Sunday, June 07, 2015
[Excerpt] ... And then there are the Democrats who, despite having only 28 members in the House and eight in the Senate, could be a factor in helping broker a deal with one or more factions in the fractured Republican caucus.
But many Democrats won't accept sales tax increases that violate one of their core beliefs, that such taxes fall most heavily on the poor. And although Democrats would like to reimpose taxes on business income and restore higher tax rates on upper-income individuals, they won't vote for it as long as they know Brownback will veto it.
"Why go on record as having supported a tax plan that the governor's going to veto?" asked House Minority Leader Tom Burroughs, of Kansas City. "The governor's been void in all of this stuff. He's telling us what he won't accept."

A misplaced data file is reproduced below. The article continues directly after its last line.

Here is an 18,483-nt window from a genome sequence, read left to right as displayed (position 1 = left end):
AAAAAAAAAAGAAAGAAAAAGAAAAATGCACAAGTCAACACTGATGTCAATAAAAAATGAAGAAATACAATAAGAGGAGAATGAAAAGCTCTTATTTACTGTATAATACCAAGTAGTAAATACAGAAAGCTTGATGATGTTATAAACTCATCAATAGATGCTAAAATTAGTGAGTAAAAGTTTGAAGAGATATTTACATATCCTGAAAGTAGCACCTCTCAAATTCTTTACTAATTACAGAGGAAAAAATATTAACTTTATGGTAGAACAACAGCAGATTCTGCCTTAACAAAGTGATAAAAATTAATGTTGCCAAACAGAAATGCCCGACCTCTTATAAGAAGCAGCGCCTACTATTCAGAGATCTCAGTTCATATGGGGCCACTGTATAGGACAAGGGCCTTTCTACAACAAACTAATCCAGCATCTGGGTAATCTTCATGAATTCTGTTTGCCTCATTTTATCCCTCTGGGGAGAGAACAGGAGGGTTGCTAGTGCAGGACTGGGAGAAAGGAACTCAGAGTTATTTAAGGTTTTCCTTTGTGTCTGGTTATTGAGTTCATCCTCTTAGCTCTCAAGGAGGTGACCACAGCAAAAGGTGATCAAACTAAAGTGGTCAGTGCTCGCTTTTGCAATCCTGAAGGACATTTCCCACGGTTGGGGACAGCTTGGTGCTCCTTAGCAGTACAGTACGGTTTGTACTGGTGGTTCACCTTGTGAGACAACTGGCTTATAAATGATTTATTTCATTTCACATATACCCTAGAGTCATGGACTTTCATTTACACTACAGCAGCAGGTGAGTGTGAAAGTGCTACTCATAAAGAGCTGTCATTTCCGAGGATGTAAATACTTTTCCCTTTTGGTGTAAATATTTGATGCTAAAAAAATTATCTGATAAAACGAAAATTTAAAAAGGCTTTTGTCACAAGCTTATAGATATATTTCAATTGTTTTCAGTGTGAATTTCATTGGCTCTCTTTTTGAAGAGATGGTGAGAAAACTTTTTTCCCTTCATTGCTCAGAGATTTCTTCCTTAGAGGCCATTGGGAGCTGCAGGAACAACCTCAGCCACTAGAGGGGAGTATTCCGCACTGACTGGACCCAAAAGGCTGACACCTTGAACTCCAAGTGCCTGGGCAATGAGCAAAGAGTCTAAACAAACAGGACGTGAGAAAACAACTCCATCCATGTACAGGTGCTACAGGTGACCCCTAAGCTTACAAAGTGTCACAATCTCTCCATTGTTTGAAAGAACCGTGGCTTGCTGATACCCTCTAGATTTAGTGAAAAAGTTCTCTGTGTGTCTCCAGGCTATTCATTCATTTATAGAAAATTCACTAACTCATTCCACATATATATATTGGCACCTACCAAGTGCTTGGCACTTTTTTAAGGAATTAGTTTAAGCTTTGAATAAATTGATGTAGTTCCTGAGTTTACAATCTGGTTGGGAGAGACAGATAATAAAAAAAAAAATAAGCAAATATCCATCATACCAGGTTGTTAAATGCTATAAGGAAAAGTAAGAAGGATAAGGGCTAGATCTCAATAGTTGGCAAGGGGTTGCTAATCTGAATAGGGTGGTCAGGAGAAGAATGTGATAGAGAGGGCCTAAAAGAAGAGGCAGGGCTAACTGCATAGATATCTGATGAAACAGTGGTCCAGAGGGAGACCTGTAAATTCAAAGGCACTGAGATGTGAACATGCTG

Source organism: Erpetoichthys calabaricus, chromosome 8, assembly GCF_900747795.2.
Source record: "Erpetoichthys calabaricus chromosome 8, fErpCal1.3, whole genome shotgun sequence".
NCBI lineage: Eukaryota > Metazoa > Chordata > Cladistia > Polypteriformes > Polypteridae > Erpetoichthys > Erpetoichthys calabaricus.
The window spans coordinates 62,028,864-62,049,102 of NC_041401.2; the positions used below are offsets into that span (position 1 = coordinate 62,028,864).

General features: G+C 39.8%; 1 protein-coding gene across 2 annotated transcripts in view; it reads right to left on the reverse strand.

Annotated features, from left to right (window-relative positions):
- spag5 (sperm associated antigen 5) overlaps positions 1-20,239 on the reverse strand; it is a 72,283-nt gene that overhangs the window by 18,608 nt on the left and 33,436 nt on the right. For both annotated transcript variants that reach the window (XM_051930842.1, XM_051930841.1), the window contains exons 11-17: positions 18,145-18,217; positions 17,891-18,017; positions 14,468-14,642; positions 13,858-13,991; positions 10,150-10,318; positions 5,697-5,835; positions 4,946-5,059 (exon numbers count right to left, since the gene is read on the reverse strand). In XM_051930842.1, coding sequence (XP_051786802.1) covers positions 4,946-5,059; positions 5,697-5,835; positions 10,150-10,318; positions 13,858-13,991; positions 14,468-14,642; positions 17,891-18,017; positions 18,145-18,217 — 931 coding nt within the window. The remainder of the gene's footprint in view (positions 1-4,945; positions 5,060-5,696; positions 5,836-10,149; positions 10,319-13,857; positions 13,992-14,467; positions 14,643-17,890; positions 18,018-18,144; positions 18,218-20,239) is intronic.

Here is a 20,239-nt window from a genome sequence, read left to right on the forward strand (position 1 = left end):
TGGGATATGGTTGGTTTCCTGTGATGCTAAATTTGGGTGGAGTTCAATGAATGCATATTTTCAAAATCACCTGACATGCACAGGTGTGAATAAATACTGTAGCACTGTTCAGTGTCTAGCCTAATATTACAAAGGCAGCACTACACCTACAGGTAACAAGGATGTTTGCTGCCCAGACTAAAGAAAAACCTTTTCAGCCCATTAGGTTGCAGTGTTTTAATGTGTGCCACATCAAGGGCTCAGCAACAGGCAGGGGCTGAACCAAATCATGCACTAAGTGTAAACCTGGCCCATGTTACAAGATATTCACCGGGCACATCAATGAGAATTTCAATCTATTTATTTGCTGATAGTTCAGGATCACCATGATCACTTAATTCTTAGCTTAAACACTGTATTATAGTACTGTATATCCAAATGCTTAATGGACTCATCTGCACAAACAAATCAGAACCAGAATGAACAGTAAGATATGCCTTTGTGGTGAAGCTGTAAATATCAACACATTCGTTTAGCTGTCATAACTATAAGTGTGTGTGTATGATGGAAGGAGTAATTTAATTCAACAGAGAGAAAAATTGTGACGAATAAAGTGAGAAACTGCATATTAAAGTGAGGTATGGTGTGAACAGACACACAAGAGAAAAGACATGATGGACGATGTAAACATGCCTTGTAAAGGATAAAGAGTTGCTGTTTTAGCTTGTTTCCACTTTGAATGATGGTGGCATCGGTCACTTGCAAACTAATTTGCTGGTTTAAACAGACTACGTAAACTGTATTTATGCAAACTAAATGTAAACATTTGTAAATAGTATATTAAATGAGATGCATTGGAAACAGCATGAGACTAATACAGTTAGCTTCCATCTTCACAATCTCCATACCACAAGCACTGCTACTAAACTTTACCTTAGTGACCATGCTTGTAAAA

Last week, Brownback did put forth a tax plan that raised sales and cigarette taxes, but did not touch the controversial exemption for non-wage business income. It received only three "yes" votes in the House.
Some Republicans have expressed anger that even if a bill came to the floor giving Democrats everything they want, they would still vote no, either because they don't want to be seen as helping Brownback or because Brownback would veto the bill.
But Burroughs put the responsibility on Brownback's shoulders.
"The governor has to put it on the table and clearly indicate that he's willing to discuss the shortcomings of his previous plan and recognize that his plan has failed," Burroughs said. "That experiment is not working." ... [End of Excerpt]
Read more at the Lawrence Journal World.